Let's start with this: I am not against incrementalism in essence. In fact, I have often said that real progress and change takes time and occurs in steps.
I actually read the whole thing.
Thank you! I'm sure it made your day :-D
I deserve combat pay.
You can bill me, old friend :-D
It is awfully rambling and repetitive,|
Translation: You didn't agree with any of it, which means it was a chore to read. I get that.
pulling in a whole bag of somewhat related issues as you tell us about Dissident's subjective experience in dealing with antis over the years.
Meaning, common threads that anyone with an objective eye would notice because they recur over and over again ad infinitum with antis. Nothing you like seeing pointed out, of course.
One summary might be, "People who disagree with Dissident are ignorant, stupid, and/or morally suspect."
More like, "Dissident notices patterns that are very obvious to anyone who has likewise engaged with this group countless times, or read/listened to their spiel and rhetoric countless times over the past few decades." And you call me repetitive :-D
As for stupid? No, they are just required to say stupid things at times in order to support a system that is full of stupidity but preserves the power structures they want to see preserved. Ignorant? Yes, but very willfully so, because they must deny evidence, the lessons of history, and oftentimes common sense. Morally suspect? Supporting a system that routinely results in immoral policies is, like it or not, a moral failing.
Does that automatically make pro-choicers "better" people? No, not necessarily, but what it does mean is that we are trying to create a better world that will bring out the best in all people instead of coaxing the worst out of us.
To get clarity you've got to pick specific issues and isolate them from the surrounding context.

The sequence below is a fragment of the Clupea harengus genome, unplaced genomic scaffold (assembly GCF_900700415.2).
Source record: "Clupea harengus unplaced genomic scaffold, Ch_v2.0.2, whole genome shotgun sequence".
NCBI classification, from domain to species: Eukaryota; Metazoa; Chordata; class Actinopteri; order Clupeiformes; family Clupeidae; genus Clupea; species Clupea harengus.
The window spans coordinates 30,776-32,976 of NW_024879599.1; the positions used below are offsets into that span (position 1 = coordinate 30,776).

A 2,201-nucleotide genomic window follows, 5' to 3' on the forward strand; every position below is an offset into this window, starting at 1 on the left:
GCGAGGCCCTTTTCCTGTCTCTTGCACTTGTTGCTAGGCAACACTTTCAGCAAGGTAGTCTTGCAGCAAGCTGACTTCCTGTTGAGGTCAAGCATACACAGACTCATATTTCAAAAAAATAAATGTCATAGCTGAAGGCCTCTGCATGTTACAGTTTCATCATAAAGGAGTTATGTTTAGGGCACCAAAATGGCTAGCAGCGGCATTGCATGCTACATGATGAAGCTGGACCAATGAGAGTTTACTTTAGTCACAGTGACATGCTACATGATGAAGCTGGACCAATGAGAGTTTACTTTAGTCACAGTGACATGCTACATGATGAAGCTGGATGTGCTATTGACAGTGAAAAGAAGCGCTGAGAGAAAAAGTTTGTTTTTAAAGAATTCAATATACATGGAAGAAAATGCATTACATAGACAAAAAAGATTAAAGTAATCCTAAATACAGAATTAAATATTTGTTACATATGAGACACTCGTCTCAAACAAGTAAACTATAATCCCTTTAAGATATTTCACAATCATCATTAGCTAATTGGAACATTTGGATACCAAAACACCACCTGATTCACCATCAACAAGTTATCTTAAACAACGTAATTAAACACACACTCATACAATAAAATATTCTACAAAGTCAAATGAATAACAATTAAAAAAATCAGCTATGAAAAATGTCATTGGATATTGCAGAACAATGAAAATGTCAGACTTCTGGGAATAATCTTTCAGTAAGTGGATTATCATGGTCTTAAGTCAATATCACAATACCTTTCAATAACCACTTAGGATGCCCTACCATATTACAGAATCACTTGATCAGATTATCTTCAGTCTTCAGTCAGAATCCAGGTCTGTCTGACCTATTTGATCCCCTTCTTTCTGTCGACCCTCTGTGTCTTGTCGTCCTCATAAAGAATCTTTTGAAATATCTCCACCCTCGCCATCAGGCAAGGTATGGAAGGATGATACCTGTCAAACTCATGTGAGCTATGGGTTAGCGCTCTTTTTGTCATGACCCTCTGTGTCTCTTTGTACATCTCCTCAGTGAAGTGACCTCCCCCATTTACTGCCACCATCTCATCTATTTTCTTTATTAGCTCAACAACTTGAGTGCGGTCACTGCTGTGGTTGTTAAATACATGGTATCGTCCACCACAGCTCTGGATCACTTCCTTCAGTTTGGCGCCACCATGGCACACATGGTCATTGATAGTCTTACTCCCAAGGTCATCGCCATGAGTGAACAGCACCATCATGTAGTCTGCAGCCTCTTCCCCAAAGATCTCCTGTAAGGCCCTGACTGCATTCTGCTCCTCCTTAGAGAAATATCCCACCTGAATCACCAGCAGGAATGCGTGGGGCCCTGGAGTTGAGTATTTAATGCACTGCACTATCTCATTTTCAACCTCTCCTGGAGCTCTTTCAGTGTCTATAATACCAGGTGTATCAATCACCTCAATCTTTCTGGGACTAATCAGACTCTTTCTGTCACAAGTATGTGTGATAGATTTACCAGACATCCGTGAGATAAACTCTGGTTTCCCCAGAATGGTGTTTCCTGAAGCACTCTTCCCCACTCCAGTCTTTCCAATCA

Except this post was intended to be a list of common anti traits, not an in-depth discussion of any of those listed traits in particular. We've done that in the past, and doubtless we'll have just as much fun doing so again in the future. If you qualify for combat pay, I want mine too! :-D
Underlying much of what you say is your vision for the Good Society, achieved by a collection of quite radical readjustments.
Virtually all liberal and progressive beliefs were radical at one time. Radicals are required to make most such beliefs become debatable points in the first place. It's part of that incrementalism you mentioned early on.
There are many separate issues that smart people of good will could disagree on in terms of how to transform the world.
History has shown that ideas favoring prohibition, restrictive laws, a hierarchical structure, and a standardized status quo has not benefited the great majority.
One initial reaction: We could do much better completely forgetting anything to do with children's sexuality.
Mmmhmmm. Whoop, there it is!
It is as you note an emotional issue and you raise so much else that wouldn't have such strong feelings involved.
Yet greater society itself refuses to get their mind off that issue. It's just mostly in regards to prohibiting said rights and all forms of expression thereof.